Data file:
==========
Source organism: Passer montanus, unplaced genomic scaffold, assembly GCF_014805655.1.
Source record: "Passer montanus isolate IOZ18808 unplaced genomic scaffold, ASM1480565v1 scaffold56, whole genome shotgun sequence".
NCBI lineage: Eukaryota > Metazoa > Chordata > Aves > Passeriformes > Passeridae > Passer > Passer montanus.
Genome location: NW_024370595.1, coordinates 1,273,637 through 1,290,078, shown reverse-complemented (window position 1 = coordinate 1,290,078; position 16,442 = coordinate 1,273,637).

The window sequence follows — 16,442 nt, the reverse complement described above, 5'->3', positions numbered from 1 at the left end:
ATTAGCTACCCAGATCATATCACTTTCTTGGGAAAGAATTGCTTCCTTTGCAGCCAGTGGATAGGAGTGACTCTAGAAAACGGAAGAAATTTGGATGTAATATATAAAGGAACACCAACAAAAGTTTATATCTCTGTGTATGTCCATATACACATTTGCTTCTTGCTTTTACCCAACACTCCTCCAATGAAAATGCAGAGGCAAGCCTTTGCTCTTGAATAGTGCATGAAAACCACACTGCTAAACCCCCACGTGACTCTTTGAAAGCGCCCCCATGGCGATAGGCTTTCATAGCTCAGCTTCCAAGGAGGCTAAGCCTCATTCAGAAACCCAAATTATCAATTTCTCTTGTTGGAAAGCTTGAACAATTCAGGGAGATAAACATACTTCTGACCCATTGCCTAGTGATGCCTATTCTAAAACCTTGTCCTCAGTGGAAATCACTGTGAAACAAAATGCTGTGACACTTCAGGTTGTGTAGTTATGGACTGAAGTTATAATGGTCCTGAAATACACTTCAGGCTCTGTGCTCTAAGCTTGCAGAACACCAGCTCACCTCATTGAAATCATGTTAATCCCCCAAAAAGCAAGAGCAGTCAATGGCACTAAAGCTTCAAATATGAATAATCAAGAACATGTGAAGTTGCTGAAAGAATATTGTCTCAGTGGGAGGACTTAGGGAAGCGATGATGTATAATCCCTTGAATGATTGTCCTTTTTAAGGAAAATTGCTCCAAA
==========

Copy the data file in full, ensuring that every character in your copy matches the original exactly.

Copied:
Source organism: Passer montanus, unplaced genomic scaffold, assembly GCF_014805655.1.
Source record: "Passer montanus isolate IOZ18808 unplaced genomic scaffold, ASM1480565v1 scaffold56, whole genome shotgun sequence".
NCBI lineage: Eukaryota > Metazoa > Chordata > Aves > Passeriformes > Passeridae > Passer > Passer montanus.
Genome location: NW_024370595.1, coordinates 1,273,637 through 1,290,078, shown reverse-complemented (window position 1 = coordinate 1,290,078; position 16,442 = coordinate 1,273,637).

The window sequence follows — 16,442 nt, the reverse complement described above, 5'->3', positions numbered from 1 at the left end:
ATTAGCTACCCAGATCATATCACTTTCTTGGGAAAGAATTGCTTCCTTTGCAGCCAGTGGATAGGAGTGACTCTAGAAAACGGAAGAAATTTGGATGTAATATATAAAGGAACACCAACAAAAGTTTATATCTCTGTGTATGTCCATATACACATTTGCTTCTTGCTTTTACCCAACACTCCTCCAATGAAAATGCAGAGGCAAGCCTTTGCTCTTGAATAGTGCATGAAAACCACACTGCTAAACCCCCACGTGACTCTTTGAAAGCGCCCCCATGGCGATAGGCTTTCATAGCTCAGCTTCCAAGGAGGCTAAGCCTCATTCAGAAACCCAAATTATCAATTTCTCTTGTTGGAAAGCTTGAACAATTCAGGGAGATAAACATACTTCTGACCCATTGCCTAGTGATGCCTATTCTAAAACCTTGTCCTCAGTGGAAATCACTGTGAAACAAAATGCTGTGACACTTCAGGTTGTGTAGTTATGGACTGAAGTTATAATGGTCCTGAAATACACTTCAGGCTCTGTGCTCTAAGCTTGCAGAACACCAGCTCACCTCATTGAAATCATGTTAATCCCCCAAAAAGCAAGAGCAGTCAATGGCACTAAAGCTTCAAATATGAATAATCAAGAACATGTGAAGTTGCTGAAAGAATATTGTCTCAGTGGGAGGACTTAGGGAAGCGATGATGTATAATCCCTTGAATGATTGTCCTTTTTAAGGAAAATTGCTCCAAA